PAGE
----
DCSIMG

Tram chiefs agree £1.2m deal for ticket machines

Trams are being tested at the Gogar depot

Trams are being tested at the Gogar depot

TRAM chiefs are to sign a deal this week which will see new ticket machines fitted across the route at a cost of nearly £1.2 million.

Vending machines will be installed at 48 locations to allow passengers to purchase tickets before boarding the 
vehicles when the network is up and running.

The award of the contract is the final significant deal to be let for the project, and is part of the overall £742m budget.

There are 16 stops along the route, with a machine of either side of the road, and a large bank of eight machines is planned for passengers at Edinburgh Airport.

There is also expected to 
be a series of machines at Haymarket.

Councillors will be asked to approve the contract with Parkeon, which manages 
machines for Lothian Buses, with an annual maintenance charge of £186,000 a year for five years.

Lothian Buses already operates a series of machines, but most passengers pay on boarding the bus. Tram chiefs were not able to use the existing machines to print tram tickets, although Edinburgh Trams and Lothian Buses tickets will be interchangable. 
Lesley Hinds, the city’s transport leader, said the signing of one of the final deals was a demonstration of how the completion of the project is finally on the horizon.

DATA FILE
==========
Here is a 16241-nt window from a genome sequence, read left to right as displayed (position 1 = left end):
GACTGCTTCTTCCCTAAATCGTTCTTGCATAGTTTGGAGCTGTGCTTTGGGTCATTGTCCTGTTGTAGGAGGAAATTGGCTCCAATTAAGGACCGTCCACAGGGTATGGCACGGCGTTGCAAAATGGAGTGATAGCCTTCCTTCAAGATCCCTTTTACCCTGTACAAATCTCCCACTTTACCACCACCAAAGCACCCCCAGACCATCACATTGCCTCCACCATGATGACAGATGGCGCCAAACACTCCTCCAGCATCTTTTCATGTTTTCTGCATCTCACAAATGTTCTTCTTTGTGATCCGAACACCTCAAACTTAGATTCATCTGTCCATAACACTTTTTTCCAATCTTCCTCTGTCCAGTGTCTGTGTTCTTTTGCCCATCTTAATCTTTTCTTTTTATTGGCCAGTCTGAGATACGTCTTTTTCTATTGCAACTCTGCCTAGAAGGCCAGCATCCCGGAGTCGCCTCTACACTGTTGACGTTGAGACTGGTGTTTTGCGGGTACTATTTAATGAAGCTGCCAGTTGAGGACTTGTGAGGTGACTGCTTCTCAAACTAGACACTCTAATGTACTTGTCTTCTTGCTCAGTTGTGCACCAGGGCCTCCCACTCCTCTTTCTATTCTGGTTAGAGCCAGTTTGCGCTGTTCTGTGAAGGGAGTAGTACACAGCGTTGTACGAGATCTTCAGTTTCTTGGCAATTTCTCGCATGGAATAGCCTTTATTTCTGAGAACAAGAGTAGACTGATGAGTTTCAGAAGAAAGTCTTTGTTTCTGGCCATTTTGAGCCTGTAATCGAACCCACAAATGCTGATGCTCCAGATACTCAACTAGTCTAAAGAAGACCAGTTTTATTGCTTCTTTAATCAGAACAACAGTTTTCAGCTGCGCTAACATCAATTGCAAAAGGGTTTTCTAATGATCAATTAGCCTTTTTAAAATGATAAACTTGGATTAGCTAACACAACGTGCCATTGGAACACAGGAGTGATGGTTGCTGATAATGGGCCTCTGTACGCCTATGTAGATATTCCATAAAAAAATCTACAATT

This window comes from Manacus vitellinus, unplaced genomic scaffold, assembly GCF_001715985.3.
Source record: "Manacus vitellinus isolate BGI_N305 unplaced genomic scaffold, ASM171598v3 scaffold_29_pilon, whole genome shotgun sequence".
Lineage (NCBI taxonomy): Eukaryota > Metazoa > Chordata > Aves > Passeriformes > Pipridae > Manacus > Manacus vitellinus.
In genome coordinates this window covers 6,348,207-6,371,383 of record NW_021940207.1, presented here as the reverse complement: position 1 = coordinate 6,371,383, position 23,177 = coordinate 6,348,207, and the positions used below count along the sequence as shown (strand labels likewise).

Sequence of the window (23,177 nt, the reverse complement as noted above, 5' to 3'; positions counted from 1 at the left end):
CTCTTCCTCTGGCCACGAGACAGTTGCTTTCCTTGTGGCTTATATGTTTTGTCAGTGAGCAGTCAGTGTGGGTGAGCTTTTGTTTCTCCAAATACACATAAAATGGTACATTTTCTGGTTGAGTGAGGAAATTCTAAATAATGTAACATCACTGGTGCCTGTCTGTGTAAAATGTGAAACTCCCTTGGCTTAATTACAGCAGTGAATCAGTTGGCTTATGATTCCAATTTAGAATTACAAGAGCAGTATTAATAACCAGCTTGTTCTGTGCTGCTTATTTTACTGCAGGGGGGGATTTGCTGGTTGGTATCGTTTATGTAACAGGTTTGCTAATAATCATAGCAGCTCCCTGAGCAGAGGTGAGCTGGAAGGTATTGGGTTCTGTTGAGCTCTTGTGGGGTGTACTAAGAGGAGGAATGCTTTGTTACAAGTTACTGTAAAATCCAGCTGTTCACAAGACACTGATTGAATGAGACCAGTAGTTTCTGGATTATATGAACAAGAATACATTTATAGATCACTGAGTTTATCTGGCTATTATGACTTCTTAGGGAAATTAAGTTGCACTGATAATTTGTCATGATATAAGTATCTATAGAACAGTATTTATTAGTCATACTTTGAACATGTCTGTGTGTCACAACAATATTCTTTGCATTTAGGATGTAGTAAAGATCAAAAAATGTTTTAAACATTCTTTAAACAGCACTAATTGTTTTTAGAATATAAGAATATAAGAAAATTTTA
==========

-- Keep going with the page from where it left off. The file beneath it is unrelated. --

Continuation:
She said: “This contract is significant, not only because it will provide an integrated system for the city’s public transport network, but also because it’s the last significant contract to be let for the tram project.

“With testing now underway on the eastern side of the route and all contracts in place, I’m happy that things are progressing well and, along with the project team, I’m looking forward to a productive and successful 2013.”

A paper on the contract will be presented to councillors at the full council meeting on Thursday. As the Evening News revealed last month, passengers will still have the option of buying tickets from on-board tram conductors like on the ScotRail network, rather 
than being automatically 
penalised.

Bylaws, detailed in full on the council website, also included fines of up to £1000 and year-long bans for passengers they break any of the rules on a new list.Drinking alcohol, playing music too loudly and wearing offensive T-shirts is also 
included. The tram project continues to run in line with the revised budget of £742m, approved by the council in September 2011.

 

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